Beirut, Asharq Al-Awsat—Bashar Al-Assad’s former deputy prime minster Qadri Jamil said that presidential elections due to return the embattled president to power “will not change the status quo” of the Syrian crisis.
“The present circumstances in Syria are unfavorable for holding pluralistic, presidential elections,” Jamil said in an interview with Asharq Al-Awsat.
Jamil is head of Syria’s Popular Front for Change and Liberation—an umbrella group comprising of 16 domestic Syrian opposition parties. The Front announced that it will boycott the June 3 presidential elections, citing the “unfavorable circumstances” in the country—a reference to the more than three-year conflict that has resulted in vast territories of Syria falling outside of government control.
Jamil was sacked from his post as deputy prime minister in October 2013 by President Assad over his unauthorized contact with foreign—including US—diplomats abroad.The former Syrian official has been residing in Moscow since he was removed from office. It is unclear whether he is banned from returning to Syria.
“My opposition front does not have representatives in Western countries. I am its sole representative abroad and this is the reason why I am outside Syria,” Jamil said, adding he was still able to “coordinate” the movement from Moscow.
Jamil’s decision to boycott the elections has split the Popular Front for Change and Liberation. Ali Haidar, the leader of the Syrian Social Nationalist Party, defected from the alliance earlier this year over the issue.
He disagrees with Haidar on the presidential elections, which are certain return President Bashar Al-Assad to power.
“The timing [of the elections] is essential. Nothing is more important than the elections serving as a platform for a political solution in which as many Syrians as possible can participate,” Jamil said.
As for what he thinks about the presidential candidates competing against Syrian President Bashar Al-Assad, Jamil told Asharq Al-Awsat: “Every Syrian has the right to nominate themselves if they meet the conditions.”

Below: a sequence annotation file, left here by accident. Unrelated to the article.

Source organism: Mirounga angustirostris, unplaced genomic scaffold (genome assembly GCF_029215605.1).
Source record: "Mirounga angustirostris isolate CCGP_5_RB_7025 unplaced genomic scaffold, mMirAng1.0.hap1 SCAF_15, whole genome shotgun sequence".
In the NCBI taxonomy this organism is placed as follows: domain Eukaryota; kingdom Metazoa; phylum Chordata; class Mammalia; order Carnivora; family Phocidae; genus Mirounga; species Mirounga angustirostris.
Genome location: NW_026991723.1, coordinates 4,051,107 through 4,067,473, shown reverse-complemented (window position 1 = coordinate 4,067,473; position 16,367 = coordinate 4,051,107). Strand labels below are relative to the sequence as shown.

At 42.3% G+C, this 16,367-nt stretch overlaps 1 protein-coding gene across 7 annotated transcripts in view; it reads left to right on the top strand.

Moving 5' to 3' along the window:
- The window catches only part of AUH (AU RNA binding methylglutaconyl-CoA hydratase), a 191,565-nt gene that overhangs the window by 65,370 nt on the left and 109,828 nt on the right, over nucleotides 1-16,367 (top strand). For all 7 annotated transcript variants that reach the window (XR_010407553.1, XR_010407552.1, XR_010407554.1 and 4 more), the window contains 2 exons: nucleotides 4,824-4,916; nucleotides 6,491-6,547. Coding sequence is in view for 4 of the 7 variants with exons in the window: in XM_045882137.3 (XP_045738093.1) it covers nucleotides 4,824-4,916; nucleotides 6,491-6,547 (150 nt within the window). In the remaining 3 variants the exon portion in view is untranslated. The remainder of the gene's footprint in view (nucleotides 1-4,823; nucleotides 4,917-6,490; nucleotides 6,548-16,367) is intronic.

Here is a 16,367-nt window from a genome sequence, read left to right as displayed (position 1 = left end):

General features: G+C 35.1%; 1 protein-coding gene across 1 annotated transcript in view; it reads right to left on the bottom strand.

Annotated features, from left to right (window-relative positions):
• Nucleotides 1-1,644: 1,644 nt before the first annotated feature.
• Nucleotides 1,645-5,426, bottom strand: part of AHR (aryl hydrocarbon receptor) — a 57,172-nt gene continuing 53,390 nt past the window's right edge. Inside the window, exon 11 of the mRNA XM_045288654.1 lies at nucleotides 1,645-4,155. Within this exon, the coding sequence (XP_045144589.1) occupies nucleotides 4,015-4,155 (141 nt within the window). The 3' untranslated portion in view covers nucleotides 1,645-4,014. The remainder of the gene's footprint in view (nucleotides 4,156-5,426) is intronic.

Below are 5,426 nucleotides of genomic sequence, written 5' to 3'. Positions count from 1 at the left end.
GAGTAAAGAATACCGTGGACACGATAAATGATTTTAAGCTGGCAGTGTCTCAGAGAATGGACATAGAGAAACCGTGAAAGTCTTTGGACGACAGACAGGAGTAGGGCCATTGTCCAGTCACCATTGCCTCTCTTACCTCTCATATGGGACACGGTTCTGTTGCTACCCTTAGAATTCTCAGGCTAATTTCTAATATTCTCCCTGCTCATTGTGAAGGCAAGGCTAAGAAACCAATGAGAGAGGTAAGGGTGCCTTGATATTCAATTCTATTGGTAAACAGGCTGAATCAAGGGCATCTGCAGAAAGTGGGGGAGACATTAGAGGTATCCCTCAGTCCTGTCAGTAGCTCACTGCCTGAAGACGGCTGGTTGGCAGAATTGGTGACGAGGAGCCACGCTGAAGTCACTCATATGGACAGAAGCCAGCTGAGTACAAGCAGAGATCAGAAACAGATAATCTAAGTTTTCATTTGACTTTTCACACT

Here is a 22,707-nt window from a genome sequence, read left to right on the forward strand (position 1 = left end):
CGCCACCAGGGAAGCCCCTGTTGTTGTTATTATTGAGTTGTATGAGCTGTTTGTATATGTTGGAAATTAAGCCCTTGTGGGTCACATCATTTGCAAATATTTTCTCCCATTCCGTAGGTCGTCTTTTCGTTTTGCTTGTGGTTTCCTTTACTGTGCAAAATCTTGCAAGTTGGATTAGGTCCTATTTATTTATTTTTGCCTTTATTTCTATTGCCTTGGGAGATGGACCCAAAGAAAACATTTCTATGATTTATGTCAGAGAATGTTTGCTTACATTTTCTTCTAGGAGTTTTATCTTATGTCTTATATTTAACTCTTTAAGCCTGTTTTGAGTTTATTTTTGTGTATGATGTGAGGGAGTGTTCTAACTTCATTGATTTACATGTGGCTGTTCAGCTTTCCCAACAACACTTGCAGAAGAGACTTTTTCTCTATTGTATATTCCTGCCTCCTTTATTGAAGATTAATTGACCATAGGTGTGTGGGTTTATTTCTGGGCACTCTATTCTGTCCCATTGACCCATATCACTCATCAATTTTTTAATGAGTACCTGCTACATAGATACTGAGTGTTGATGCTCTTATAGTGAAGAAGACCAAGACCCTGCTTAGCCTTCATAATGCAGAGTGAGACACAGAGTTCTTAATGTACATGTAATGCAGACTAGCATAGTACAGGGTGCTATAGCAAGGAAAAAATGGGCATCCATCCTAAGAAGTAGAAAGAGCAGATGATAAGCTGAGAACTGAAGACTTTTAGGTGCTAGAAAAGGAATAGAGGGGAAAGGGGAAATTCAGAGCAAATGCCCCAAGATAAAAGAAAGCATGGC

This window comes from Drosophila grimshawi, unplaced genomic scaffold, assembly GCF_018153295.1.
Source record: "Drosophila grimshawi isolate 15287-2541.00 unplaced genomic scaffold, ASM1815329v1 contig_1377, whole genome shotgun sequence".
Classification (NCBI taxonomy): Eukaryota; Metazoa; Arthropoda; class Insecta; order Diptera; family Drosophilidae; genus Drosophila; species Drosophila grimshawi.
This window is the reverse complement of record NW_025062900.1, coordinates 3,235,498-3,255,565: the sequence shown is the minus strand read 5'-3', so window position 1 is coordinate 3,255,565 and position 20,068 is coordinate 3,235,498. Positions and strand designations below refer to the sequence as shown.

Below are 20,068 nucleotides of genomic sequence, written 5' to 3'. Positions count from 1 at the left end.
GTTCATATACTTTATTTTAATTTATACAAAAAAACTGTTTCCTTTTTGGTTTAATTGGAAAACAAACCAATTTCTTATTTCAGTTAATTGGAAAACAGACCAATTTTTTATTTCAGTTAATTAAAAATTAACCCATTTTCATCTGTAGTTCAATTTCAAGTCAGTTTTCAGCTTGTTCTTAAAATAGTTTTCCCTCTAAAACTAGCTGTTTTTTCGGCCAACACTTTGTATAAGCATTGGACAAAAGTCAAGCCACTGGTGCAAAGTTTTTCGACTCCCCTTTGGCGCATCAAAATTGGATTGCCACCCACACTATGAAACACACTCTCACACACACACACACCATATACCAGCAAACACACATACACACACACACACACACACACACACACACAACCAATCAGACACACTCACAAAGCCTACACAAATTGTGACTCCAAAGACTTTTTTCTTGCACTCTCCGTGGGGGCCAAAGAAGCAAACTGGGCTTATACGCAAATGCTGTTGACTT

Left-wing presidential candidate Maher Hajjar was also formerly a member of Jamil’s Popular Front for Change and Liberation. He left the group in order to participate in the elections.
Despite his opposition to the presidential vote, Jamil disagrees with the Western-backed Syrian National Coalition on the political situation in Syria. “Our position is different from that of the opposition abroad, which rejects the elections because it does not recognize the Syrian regime and is seeking to topple it,” he said.
“No one has the right to interfere in Syria’s domestic affairs. That is why Western labels do not concern me,” he told Asharq Al-Awsat, referring to critics of his pro-Moscow stance.
However, Jamil affirmed that he believes that “part of a central solution to the Syrian crisis lies abroad,” adding that the collapsed Geneva peace talks could still lead to a political breakthrough in the Syrian crisis.
“I think the Geneva talks have not failed yet. The first two rounds did fail,” he said, arguing that “the search for alternatives must continue in order to revive the political solution.”